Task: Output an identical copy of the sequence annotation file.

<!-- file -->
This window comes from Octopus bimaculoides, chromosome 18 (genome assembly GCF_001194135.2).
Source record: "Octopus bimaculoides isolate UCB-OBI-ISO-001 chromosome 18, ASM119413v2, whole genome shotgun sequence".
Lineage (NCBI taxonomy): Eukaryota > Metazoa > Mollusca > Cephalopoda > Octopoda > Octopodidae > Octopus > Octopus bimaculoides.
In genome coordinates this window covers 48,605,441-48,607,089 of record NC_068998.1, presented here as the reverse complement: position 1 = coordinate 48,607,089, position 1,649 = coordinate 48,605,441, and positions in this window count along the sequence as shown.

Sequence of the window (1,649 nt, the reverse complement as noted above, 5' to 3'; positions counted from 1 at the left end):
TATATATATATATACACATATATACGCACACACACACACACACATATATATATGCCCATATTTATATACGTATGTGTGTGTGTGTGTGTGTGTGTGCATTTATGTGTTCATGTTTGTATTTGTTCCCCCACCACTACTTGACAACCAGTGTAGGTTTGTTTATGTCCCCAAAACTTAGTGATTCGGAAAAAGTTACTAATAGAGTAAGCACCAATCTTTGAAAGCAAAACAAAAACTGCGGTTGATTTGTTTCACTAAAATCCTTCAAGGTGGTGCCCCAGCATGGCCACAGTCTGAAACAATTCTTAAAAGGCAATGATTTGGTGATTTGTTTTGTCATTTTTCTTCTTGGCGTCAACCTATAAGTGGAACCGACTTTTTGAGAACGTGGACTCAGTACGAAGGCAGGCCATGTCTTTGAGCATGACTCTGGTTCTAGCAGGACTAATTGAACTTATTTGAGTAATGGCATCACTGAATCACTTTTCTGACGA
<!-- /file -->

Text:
This window comes from Octopus bimaculoides, chromosome 18 (genome assembly GCF_001194135.2).
Source record: "Octopus bimaculoides isolate UCB-OBI-ISO-001 chromosome 18, ASM119413v2, whole genome shotgun sequence".
Lineage (NCBI taxonomy): Eukaryota > Metazoa > Mollusca > Cephalopoda > Octopoda > Octopodidae > Octopus > Octopus bimaculoides.
In genome coordinates this window covers 48,605,441-48,607,089 of record NC_068998.1, presented here as the reverse complement: position 1 = coordinate 48,607,089, position 1,649 = coordinate 48,605,441, and positions in this window count along the sequence as shown.

Sequence of the window (1,649 nt, the reverse complement as noted above, 5' to 3'; positions counted from 1 at the left end):
TATATATATATATACACATATATACGCACACACACACACACACATATATATATGCCCATATTTATATACGTATGTGTGTGTGTGTGTGTGTGTGTGCATTTATGTGTTCATGTTTGTATTTGTTCCCCCACCACTACTTGACAACCAGTGTAGGTTTGTTTATGTCCCCAAAACTTAGTGATTCGGAAAAAGTTACTAATAGAGTAAGCACCAATCTTTGAAAGCAAAACAAAAACTGCGGTTGATTTGTTTCACTAAAATCCTTCAAGGTGGTGCCCCAGCATGGCCACAGTCTGAAACAATTCTTAAAAGGCAATGATTTGGTGATTTGTTTTGTCATTTTTCTTCTTGGCGTCAACCTATAAGTGGAACCGACTTTTTGAGAACGTGGACTCAGTACGAAGGCAGGCCATGTCTTTGAGCATGACTCTGGTTCTAGCAGGACTAATTGAACTTATTTGAGTAATGGCATCACTGAATCACTTTTCTGACGA